Landlord appealed to this Court by permission of Appellate Term, asserting that tenant’s extended absence does not fall into any recognized exception to the requirement that she use the leased premises as her primary residence. Landlord argues that tenant failed to establish that the care she claims to have provided to her parents was required by any demonstrated medical condition, that her explanation for her absence was pre-textual, and that the award for tenant’s attorneys’ fees, even as reduced, was excessive.
The exemption from statutory protection for dwelling units not used by the tenant as a primary residence is a universal feature of the rent regulatory framework (see Avon Bard Co. v Aquarian Found., 260 AD2d 207, 208 , appeal dismissed 93 NY2d 998 ). Thus, the governing statute provides that a landlord may recover possession of a rent-stabilized [*3] apartment if it “is not occupied by the tenant. . . as his or her primary residence” (Rent Stabilization Code [9 NYCRR] § 2524.4[c]).
“Primary residence” is judicially construed as “‘an ongoing, substantial, physical nexus with the . . . premises for actual living purposes'” (Katz Park Ave. Corp. v Jagger , 11 NY3d 314 , 317 , quoting Emay Props. Corp. v Norton, 136 Misc 2d 127, 129 ). Although the statutes do not define “primary residence,” the Rent Stabilization Code does provide that “no single factor shall be solely determinative,” and lists “evidence which may be considered” in making the determination (Rent Stabilization Code [9 NYCRR] § 2520.6[u]). Rent Stabilization Code § 2520.6(u)(3) refers to the safe harbor protection of § 2523.5(b)(2) against loss of primary residence by reason of absence due to certain conditions such as active military duty, full time studies or hospitalization, plus “other reasonable grounds.” Thus, the Code allows the court to apply the flexible definition of § 2520.6(u) or the “other reasonable grounds” clause of § 2523.5(b)(2) in determining primary residency. A tenant’s provision of medical care to another person is not listed among the excusable factors (Rent Stabilization Code [9 NYCRR] § 2523.5[b]). Hence, to be considered a protected absence, it must come within the ambit of the statutory protection afforded to “other reasonable grounds” for alternative residence.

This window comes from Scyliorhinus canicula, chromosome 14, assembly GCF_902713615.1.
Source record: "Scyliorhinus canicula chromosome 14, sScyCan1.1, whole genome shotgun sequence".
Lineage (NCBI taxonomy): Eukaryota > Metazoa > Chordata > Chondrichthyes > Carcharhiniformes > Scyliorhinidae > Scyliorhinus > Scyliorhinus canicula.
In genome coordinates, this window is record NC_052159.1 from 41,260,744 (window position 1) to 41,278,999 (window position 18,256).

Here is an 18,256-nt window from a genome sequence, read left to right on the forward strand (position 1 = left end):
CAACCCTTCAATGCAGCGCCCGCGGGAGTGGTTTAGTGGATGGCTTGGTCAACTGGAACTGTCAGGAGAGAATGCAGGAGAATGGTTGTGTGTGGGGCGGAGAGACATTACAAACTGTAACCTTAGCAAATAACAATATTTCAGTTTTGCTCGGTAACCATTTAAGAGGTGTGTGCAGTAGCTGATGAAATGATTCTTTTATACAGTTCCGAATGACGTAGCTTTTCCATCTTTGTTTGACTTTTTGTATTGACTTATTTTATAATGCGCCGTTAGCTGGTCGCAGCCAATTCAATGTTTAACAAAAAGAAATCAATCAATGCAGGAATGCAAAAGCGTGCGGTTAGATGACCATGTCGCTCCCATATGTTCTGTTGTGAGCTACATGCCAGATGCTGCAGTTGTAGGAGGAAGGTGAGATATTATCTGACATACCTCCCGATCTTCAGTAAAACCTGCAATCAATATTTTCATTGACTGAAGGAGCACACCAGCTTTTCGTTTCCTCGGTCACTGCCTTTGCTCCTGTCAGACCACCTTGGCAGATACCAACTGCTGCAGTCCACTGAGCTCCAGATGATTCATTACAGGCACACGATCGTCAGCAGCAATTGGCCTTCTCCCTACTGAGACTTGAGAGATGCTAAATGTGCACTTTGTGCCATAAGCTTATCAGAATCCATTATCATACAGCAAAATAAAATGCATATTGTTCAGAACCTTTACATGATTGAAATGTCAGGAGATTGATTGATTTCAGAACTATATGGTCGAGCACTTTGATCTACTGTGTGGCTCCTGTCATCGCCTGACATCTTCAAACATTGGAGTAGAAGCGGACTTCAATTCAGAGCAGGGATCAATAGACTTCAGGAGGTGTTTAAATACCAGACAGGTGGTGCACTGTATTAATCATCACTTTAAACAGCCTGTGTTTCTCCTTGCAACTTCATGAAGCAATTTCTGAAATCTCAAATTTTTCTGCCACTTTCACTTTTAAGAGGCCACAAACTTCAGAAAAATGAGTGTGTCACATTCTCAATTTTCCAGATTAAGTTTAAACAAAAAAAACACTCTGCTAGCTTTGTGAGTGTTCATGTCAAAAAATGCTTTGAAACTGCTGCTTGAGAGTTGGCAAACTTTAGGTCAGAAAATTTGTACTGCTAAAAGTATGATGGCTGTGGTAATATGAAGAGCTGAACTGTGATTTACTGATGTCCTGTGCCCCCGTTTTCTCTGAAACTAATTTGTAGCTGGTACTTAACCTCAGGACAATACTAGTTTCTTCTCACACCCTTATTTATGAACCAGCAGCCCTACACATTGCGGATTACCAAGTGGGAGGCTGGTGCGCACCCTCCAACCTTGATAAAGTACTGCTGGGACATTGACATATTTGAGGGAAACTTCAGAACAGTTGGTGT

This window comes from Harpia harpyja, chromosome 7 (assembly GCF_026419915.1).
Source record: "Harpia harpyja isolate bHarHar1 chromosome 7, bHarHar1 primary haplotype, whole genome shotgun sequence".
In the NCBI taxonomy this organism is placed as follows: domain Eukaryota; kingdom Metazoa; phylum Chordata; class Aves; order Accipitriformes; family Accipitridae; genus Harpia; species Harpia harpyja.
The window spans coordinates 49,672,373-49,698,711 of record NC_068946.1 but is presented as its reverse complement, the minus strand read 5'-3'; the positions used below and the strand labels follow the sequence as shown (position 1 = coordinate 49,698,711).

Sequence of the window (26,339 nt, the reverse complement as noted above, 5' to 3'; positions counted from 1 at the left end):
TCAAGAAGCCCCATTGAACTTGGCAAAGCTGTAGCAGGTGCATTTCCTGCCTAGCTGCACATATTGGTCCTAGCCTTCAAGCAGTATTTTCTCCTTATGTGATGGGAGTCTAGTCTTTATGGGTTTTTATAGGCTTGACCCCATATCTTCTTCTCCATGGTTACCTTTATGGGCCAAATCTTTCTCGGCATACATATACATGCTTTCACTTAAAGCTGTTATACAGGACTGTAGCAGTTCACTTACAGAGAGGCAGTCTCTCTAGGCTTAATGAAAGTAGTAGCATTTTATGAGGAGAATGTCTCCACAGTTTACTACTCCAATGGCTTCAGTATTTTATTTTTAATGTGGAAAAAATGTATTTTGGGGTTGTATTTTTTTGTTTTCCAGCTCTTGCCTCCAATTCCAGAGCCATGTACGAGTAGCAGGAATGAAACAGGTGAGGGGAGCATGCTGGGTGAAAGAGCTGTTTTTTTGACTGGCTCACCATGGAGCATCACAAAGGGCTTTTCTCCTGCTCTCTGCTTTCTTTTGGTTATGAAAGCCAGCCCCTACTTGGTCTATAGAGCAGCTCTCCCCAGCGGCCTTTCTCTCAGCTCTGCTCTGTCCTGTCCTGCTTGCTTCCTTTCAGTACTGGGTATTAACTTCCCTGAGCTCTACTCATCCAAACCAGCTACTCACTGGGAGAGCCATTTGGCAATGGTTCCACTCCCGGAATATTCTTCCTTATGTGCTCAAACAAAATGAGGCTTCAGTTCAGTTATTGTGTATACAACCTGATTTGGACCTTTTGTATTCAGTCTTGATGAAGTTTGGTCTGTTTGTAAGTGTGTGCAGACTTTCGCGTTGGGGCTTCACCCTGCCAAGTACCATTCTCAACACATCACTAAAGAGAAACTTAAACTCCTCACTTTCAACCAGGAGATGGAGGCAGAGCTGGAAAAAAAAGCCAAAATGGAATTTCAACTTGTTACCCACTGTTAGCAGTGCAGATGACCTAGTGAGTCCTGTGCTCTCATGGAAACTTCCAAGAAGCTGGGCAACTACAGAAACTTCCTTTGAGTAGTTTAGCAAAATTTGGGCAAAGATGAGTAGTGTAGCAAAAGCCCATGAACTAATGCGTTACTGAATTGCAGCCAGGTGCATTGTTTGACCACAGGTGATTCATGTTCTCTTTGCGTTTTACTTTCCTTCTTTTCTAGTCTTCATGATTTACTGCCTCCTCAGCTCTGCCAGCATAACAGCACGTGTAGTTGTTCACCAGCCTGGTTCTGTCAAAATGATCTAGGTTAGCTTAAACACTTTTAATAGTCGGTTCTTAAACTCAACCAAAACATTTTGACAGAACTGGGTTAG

Whether a temporary absence to provide medical care to others constitutes a reasonable ground for residing elsewhere, thereby precluding a finding that a rent-stabilized primary residence has been abandoned, is a question that has not been decided by this Court.
However, Appellate Term has ruled that a temporary relocation to care for an infirm parent does not compel a finding that a rent-stabilized apartment is not being used as a primary residence ( see e.g. Hudsoncliff Bldg. Co. v Houpouridou , 22 Misc 3d 52 , 53  [protracted absence to care for bedridden mother “in and of itself does not mandate a finding of non-primary residence”]). In that case, “The trial evidence established that while tenant temporarily relocated to care for her mother, she maintained an ongoing physical nexus to the subject apartment, returning for brief intervals, keeping her furniture and personal belongings in the apartment, and receiving mail there” (id.).